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Memory Study

Scientists Can Now Read Your Memories

The Daily Beast | Charlotte Lytton | Posted 03.06.2015 | World

Researchers have mapped rats’ memories, and humans could be next. Scientists may have cracked the code of memories by successfully tracing how th...

What Celebrity Sightings Tell Us About Memory

Pacific Standard | Rick Paulas | Posted 02.09.2015 | World

I don't mean to be a name-dropper, but: I've had breakfast with Jeff Goldblum, partied with David Cross, and gone grocery shopping with Kate Winslet. ...

What It's Like To Remember Almost Everything That Has Ever Happened To You

Science Of Us | Alexa Tsoulis-Reay | Posted 11.14.2014 | World

About 15 years ago, prompted by a distressed letter from a 34-year-old woman who could precisely recall each and every thought she’d had during each...

Give Yourself A Present For The Future

Pacific Standard | Nathan Collins | Posted 09.15.2014 | World

Don’t feel like you have the time to keep a diary or bury a time capsule? You might be missing out, according to psychologists at Harvard Business S...

'Very Cool' Study Offers New Hope For People With Memory Problems

| Emily Underwood | Posted 09.01.2014 | Science

Our memories are annoyingly glitchy. Names, dates, birthdays, and the locations of car keys fall through the cracks, losses that accelerate at an alar...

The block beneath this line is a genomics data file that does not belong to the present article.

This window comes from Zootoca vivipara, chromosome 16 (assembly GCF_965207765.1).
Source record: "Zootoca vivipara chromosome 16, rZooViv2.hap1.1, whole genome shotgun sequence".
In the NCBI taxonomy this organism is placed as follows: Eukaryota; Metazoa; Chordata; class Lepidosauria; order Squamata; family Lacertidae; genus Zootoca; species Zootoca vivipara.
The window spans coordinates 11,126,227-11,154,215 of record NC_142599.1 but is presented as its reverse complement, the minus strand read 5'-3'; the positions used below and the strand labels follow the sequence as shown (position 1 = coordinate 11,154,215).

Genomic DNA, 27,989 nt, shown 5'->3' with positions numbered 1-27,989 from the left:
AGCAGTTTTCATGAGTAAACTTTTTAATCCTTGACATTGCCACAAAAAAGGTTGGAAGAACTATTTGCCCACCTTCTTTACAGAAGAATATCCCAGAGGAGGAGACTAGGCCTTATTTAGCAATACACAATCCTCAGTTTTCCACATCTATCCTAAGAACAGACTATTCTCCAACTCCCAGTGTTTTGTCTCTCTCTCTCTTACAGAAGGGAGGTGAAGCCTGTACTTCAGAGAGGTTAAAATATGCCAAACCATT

Why Our Memories Are Often Tied To A Place

The Atlantic | Robinson Meyer | Posted 08.14.2014 | World

It’s no coincidence that, when recalling a tragedy, we ask where someone was: “Where were you when President Kennedy was shot?” Psychologists...

Scientists Target and Block a Specific Memory

Dr. Douglas Fields | Posted 07.29.2013 | Science
Dr. Douglas Fields

Erasing memory is the plot for several popular science fiction movies, but the fact is that there is no convincing evidence that the memory of specific experience (called declarative memory) can be erased in humans -- until now.

Summoning the Past: Why This and Not That?

Wray Herbert | Posted 04.28.2013 | Science
Wray Herbert

Why isn't memory a better system, more efficient and organized, if remembering is so crucial to daily functioning and future planning? Why do we remember so many trivial and irrelevant things?